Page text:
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How to Be a Digital
Ansel Adams
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I was remarking to myself this weekend that if I saw "How to Be a Digital Ansel Adams" one more time on the cover of my favorite photo magazine, Outdoor Photographer, that I was going to puke.

Lo and behold, the next day, Outdoor Photographer arrives, and that's what it says — again — on the front cover.

Actually, someone did a survey at the magazine, and half the respondents said that Ansel Adams would be shooting film today anyway, so maybe that's why the cover said "Be a Modern Ansel Adams" instead of "be a digital..."

Anyway, as usual, the magazine went on to talk about what gear The Master might use today.

So?

People forget that Ansel Adams is an artist, not a technician. That means that He does what He does because he is excited about what He is photographing. Ansel did what He did because He loved the land. He lived in Yosemite, and spent His time hiking and camping all over the place. His work is what it is precisely because of His involvement with the subject, not anything to do with the Zone System.

If you ask the President of the United States to speak on something like national security or economic policy, you'll get enthusiastic, interesting responses. If the President were to speak on something he found boring, like maybe knitting, do you think anyone would care to listen? Of course not.

Art or anything is interesting if its creator is excited about what he's trying to show or tell you. On the other hand, if I assign you to give a lecture on something you find boring, for instance, your office job, it will be boring. If you speak on something that excites you, then it will be an interesting talk.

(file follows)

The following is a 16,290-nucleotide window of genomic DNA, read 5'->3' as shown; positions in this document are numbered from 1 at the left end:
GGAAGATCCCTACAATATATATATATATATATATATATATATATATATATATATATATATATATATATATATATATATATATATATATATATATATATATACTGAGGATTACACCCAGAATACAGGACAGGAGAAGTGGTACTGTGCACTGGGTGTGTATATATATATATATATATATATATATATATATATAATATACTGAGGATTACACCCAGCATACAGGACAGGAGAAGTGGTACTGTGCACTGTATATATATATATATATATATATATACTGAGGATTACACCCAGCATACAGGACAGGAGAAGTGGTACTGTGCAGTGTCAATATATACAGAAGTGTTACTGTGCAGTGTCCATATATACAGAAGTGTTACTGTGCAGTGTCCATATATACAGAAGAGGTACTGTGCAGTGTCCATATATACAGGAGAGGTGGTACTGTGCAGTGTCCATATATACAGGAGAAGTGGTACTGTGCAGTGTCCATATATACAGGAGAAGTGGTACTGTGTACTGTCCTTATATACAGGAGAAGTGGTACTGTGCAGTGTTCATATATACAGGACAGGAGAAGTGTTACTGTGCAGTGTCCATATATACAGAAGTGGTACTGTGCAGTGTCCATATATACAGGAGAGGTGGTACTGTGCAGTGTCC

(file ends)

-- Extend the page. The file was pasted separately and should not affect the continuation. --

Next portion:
It's the same way with photographs. If you shoot something about which you're not completely passionate, then the photos will show your lack of concern, and no one will find them interesting either. If you're not completely gaga over being outside and camping and hiking three hours in the dark at 3AM to get in someplace to setup before dawn, your work isn't going to be interesting enough to get on the cover of Outdoor Photographer, regardless of your camera. (I love Outdoor Photographer for its art articles; I skip the gear articles.)

Photography and art are all about discovering what excites you, and showing it to us as you see it. It's all about sharing your excitement with us.

Ansel's work is exciting because He was all about the land. It was the excitement in His photos that was able to show the city-slickers in Washington D.C. how valuable were these lands, and His work was instrumental in turning many of these into national parks.

Ansel was an artist. It makes no difference what sort of camera or paper He used. What matters is that He was deadly serious about how much He loved what he was showing us, and regardless of the equipment at hand, He would have kept working at it until the final result conveyed the feelings He needed to share.

Ansel Adams used all sorts of gear. In His early days, it was an 8x10" view camera. For most of His life, He got lazy, and worked with much smaller Hasselblads, and even Polaroids. Today, who knows and who cares?

What is critical is to be passionate, and I mean deadly passionate, not just saying-it-on-your-resumé passionate, about whatever it is you're doing.

If you seriously dig what you're doing, your photos will show it, and you'll naturally do whatever it takes to get the results you demand.

If you think you can just buy whatever's advertised in some magazine and that great works will usher forth, well, that's why you'll spent the rest of your life researching cameras instead of making great photos.

Being passionate about photography, cameras and technique gets you nowhere. All it does is make you a geek. Being excited by something worth showing, and then showing it to us, is what makes great photos.

 

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Mr. & Mrs. Ken Rockwell, Ryan and Katie.

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